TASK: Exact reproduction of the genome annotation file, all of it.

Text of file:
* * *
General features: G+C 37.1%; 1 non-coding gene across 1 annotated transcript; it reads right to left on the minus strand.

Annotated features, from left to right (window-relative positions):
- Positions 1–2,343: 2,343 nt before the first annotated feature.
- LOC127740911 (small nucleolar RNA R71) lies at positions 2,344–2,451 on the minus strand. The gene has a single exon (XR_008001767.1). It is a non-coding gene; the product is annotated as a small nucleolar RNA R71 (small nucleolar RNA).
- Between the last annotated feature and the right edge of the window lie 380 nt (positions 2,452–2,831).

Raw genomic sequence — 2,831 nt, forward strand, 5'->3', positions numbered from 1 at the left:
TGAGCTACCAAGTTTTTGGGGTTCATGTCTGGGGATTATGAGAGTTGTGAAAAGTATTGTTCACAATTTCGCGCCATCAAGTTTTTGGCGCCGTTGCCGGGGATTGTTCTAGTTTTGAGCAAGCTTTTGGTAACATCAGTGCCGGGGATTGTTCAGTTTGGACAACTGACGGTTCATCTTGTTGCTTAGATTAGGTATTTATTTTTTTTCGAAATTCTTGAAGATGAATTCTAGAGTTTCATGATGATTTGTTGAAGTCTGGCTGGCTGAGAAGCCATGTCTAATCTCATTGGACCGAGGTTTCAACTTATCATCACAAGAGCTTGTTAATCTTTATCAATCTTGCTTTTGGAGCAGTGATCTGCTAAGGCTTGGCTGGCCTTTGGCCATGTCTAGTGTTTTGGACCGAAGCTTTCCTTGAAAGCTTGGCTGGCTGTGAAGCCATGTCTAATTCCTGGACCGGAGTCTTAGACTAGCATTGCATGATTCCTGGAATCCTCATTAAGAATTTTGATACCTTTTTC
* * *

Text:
General features: G+C 37.1%; 1 non-coding gene across 1 annotated transcript; it reads right to left on the minus strand.

Annotated features, from left to right (window-relative positions):
- Positions 1–2,343: 2,343 nt before the first annotated feature.
- LOC127740911 (small nucleolar RNA R71) lies at positions 2,344–2,451 on the minus strand. The gene has a single exon (XR_008001767.1). It is a non-coding gene; the product is annotated as a small nucleolar RNA R71 (small nucleolar RNA).
- Between the last annotated feature and the right edge of the window lie 380 nt (positions 2,452–2,831).

Raw genomic sequence — 2,831 nt, forward strand, 5'->3', positions numbered from 1 at the left:
TGAGCTACCAAGTTTTTGGGGTTCATGTCTGGGGATTATGAGAGTTGTGAAAAGTATTGTTCACAATTTCGCGCCATCAAGTTTTTGGCGCCGTTGCCGGGGATTGTTCTAGTTTTGAGCAAGCTTTTGGTAACATCAGTGCCGGGGATTGTTCAGTTTGGACAACTGACGGTTCATCTTGTTGCTTAGATTAGGTATTTATTTTTTTTCGAAATTCTTGAAGATGAATTCTAGAGTTTCATGATGATTTGTTGAAGTCTGGCTGGCTGAGAAGCCATGTCTAATCTCATTGGACCGAGGTTTCAACTTATCATCACAAGAGCTTGTTAATCTTTATCAATCTTGCTTTTGGAGCAGTGATCTGCTAAGGCTTGGCTGGCCTTTGGCCATGTCTAGTGTTTTGGACCGAAGCTTTCCTTGAAAGCTTGGCTGGCTGTGAAGCCATGTCTAATTCCTGGACCGGAGTCTTAGACTAGCATTGCATGATTCCTGGAATCCTCATTAAGAATTTTGATACCTTTTTC